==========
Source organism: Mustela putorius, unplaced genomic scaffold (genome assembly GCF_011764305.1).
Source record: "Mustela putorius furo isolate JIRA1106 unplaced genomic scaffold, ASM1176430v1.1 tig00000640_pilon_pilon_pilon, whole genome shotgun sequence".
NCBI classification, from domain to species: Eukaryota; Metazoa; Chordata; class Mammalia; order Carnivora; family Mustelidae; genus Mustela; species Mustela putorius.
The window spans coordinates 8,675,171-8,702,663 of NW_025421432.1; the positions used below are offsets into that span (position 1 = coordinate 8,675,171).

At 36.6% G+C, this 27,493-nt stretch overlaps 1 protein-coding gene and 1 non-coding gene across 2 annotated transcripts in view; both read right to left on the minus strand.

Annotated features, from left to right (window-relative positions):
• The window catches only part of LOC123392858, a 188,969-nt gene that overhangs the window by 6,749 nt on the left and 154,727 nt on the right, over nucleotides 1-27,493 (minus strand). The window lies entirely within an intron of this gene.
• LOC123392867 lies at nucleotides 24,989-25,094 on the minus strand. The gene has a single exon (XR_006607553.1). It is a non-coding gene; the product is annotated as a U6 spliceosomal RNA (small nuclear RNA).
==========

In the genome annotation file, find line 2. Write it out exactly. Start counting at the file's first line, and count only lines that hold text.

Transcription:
Source record: "Mustela putorius furo isolate JIRA1106 unplaced genomic scaffold, ASM1176430v1.1 tig00000640_pilon_pilon_pilon, whole genome shotgun sequence".